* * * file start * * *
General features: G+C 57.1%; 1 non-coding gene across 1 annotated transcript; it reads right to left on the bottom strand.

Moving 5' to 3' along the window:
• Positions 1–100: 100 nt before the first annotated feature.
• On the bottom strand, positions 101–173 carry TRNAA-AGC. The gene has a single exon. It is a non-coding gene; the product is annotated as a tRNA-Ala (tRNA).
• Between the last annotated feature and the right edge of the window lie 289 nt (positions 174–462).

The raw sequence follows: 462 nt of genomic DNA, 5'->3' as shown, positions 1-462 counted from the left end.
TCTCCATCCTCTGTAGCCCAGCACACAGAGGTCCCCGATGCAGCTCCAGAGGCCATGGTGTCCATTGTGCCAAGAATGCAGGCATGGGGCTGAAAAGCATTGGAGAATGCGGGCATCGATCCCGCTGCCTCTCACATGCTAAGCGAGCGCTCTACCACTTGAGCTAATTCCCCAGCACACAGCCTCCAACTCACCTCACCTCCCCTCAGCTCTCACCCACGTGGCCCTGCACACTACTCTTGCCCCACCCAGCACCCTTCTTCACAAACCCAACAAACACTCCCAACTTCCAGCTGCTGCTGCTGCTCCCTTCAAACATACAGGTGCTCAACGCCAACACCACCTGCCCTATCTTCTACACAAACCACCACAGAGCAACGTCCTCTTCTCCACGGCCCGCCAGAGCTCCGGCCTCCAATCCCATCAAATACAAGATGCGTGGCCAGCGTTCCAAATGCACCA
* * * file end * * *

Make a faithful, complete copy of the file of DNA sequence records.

General features: G+C 57.1%; 1 non-coding gene across 1 annotated transcript; it reads right to left on the bottom strand.

Moving 5' to 3' along the window:
• Positions 1–100: 100 nt before the first annotated feature.
• On the bottom strand, positions 101–173 carry TRNAA-AGC. The gene has a single exon. It is a non-coding gene; the product is annotated as a tRNA-Ala (tRNA).
• Between the last annotated feature and the right edge of the window lie 289 nt (positions 174–462).

The raw sequence follows: 462 nt of genomic DNA, 5'->3' as shown, positions 1-462 counted from the left end.
TCTCCATCCTCTGTAGCCCAGCACACAGAGGTCCCCGATGCAGCTCCAGAGGCCATGGTGTCCATTGTGCCAAGAATGCAGGCATGGGGCTGAAAAGCATTGGAGAATGCGGGCATCGATCCCGCTGCCTCTCACATGCTAAGCGAGCGCTCTACCACTTGAGCTAATTCCCCAGCACACAGCCTCCAACTCACCTCACCTCCCCTCAGCTCTCACCCACGTGGCCCTGCACACTACTCTTGCCCCACCCAGCACCCTTCTTCACAAACCCAACAAACACTCCCAACTTCCAGCTGCTGCTGCTGCTCCCTTCAAACATACAGGTGCTCAACGCCAACACCACCTGCCCTATCTTCTACACAAACCACCACAGAGCAACGTCCTCTTCTCCACGGCCCGCCAGAGCTCCGGCCTCCAATCCCATCAAATACAAGATGCGTGGCCAGCGTTCCAAATGCACCA